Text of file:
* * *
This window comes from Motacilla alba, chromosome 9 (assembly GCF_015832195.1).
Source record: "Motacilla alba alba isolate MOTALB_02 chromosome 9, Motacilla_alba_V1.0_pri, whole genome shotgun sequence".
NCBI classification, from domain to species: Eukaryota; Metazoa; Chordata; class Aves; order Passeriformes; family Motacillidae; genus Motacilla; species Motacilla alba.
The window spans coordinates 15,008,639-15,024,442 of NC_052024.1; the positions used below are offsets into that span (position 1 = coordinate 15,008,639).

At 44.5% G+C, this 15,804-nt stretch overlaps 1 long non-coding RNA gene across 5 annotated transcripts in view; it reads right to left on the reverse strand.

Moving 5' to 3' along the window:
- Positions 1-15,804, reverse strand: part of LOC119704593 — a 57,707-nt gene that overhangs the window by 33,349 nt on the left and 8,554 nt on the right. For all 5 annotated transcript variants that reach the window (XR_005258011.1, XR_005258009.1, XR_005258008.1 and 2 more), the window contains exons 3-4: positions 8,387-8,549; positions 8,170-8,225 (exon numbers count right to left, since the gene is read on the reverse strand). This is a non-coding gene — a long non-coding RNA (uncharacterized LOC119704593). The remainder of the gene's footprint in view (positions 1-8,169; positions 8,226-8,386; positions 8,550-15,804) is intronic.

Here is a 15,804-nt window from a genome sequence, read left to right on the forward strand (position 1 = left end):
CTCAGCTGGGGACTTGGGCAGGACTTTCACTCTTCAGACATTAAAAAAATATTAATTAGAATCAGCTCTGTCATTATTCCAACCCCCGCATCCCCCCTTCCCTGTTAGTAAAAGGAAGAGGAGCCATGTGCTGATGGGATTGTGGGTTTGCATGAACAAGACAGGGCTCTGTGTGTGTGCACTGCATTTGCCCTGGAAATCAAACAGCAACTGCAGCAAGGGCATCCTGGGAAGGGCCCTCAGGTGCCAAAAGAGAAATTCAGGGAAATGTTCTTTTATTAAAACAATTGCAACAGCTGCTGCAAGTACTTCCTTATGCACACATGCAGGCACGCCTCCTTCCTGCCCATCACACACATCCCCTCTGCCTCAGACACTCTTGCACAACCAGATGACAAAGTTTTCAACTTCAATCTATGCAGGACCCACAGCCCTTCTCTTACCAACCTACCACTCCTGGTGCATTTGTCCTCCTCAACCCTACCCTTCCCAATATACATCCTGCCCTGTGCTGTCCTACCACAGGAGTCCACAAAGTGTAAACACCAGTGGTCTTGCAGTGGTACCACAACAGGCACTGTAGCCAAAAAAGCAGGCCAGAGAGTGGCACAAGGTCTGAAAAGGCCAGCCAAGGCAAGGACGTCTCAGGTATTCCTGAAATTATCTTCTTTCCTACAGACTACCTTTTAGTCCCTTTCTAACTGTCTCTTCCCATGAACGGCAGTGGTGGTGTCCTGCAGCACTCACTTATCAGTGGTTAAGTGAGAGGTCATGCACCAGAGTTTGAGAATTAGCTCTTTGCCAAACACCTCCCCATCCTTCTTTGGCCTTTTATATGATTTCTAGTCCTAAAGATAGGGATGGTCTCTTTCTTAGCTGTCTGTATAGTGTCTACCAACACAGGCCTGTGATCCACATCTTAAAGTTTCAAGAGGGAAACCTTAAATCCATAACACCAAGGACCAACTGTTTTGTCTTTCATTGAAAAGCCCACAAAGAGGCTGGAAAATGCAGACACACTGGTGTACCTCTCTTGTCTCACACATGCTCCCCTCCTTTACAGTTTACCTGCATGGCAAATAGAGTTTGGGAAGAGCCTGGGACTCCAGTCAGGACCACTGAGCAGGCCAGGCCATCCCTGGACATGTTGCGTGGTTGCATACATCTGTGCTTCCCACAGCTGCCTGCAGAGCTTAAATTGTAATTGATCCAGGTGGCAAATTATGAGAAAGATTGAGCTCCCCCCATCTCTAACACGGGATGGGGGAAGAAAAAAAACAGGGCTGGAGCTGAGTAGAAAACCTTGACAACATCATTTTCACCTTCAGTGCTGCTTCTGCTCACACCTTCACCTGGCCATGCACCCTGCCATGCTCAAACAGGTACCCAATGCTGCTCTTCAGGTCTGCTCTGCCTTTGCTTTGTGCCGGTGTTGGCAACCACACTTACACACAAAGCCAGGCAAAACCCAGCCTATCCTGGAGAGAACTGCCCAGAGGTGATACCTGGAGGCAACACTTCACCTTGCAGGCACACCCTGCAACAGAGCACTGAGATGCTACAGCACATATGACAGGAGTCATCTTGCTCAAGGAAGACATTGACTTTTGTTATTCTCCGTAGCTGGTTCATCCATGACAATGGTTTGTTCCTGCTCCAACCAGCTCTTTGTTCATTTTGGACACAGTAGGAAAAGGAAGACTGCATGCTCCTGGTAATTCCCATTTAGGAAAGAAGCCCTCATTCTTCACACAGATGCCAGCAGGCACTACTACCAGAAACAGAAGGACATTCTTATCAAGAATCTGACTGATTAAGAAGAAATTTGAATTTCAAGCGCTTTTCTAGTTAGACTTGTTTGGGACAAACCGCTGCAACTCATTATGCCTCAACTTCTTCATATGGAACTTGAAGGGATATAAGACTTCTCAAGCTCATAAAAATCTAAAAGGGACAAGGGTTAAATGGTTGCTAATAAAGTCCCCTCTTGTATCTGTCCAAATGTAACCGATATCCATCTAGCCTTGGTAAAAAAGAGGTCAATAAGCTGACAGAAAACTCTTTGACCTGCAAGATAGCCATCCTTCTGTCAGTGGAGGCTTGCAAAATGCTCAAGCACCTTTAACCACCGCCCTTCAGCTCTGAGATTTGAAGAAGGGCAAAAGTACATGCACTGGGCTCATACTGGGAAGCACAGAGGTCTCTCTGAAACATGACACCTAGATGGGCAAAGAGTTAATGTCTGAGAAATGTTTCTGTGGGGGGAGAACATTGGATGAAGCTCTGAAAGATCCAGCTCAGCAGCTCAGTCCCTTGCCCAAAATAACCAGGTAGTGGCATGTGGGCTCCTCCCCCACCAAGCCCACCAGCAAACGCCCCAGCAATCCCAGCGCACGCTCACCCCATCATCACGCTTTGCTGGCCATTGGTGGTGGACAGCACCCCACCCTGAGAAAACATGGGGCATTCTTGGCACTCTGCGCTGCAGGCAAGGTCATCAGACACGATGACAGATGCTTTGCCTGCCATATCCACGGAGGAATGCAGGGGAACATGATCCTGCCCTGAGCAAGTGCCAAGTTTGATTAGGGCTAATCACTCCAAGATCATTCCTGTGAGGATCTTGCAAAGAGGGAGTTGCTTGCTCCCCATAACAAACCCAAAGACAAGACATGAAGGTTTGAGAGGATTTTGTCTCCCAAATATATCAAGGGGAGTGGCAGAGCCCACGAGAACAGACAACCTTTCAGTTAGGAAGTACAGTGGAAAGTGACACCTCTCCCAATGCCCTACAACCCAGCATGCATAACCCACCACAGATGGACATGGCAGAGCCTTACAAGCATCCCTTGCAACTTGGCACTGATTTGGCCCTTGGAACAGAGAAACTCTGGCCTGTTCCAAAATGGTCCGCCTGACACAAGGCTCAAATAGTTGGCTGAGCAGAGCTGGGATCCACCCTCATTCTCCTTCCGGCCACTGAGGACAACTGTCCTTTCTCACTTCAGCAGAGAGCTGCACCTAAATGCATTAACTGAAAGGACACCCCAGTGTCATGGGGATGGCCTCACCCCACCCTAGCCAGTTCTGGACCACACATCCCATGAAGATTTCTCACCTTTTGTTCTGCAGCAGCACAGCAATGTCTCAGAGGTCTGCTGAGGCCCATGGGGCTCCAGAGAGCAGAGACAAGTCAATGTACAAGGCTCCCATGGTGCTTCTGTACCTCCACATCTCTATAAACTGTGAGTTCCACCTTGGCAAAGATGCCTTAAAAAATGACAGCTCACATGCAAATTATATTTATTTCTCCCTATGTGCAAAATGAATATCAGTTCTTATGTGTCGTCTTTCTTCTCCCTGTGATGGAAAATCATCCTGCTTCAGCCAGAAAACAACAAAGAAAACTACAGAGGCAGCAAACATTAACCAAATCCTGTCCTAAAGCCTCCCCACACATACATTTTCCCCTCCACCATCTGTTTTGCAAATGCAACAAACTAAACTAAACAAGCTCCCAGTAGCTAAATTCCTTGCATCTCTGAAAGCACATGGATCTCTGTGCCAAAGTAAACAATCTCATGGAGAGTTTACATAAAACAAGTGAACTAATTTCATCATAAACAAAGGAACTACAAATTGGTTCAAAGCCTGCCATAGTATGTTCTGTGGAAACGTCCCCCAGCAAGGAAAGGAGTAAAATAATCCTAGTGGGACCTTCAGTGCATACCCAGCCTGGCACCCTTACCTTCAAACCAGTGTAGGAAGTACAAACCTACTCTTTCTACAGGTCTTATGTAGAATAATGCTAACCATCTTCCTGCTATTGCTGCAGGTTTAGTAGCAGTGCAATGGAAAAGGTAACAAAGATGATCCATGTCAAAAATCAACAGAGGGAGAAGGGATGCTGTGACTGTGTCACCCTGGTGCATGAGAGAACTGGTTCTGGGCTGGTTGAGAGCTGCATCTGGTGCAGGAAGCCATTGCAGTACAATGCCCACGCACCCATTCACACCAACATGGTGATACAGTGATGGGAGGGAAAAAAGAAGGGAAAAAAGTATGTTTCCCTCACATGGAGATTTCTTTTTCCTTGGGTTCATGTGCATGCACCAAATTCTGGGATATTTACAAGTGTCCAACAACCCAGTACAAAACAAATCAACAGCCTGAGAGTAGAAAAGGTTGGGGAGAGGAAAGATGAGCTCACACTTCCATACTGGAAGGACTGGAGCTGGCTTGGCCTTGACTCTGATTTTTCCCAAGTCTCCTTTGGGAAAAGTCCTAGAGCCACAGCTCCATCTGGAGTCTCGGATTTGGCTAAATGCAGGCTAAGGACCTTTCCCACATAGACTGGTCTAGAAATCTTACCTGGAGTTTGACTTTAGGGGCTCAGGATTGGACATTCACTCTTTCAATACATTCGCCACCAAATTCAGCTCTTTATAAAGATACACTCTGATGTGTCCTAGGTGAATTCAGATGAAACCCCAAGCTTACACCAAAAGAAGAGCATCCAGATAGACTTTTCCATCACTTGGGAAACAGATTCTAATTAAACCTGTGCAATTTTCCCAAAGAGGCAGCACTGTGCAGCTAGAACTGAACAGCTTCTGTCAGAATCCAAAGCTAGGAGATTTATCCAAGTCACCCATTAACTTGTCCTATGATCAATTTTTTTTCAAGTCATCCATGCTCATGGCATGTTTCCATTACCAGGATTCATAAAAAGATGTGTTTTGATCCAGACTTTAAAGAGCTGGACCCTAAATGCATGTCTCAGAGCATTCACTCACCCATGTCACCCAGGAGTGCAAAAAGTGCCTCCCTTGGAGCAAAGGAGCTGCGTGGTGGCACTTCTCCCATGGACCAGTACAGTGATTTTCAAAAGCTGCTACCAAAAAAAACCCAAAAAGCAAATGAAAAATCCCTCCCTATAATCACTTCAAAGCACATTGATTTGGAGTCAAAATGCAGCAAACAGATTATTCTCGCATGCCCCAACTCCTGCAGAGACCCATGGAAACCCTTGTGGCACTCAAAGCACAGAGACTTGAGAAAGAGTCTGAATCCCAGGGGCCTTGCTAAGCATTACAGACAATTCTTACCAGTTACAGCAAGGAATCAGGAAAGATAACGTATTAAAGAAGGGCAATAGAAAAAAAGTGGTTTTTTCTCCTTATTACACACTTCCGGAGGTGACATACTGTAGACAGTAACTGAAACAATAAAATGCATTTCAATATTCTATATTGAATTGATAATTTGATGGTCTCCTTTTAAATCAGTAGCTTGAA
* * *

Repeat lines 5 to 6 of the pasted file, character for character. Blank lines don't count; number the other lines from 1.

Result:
At 44.5% G+C, this 15,804-nt stretch overlaps 1 long non-coding RNA gene across 5 annotated transcripts in view; it reads right to left on the reverse strand.

Moving 5' to 3' along the window: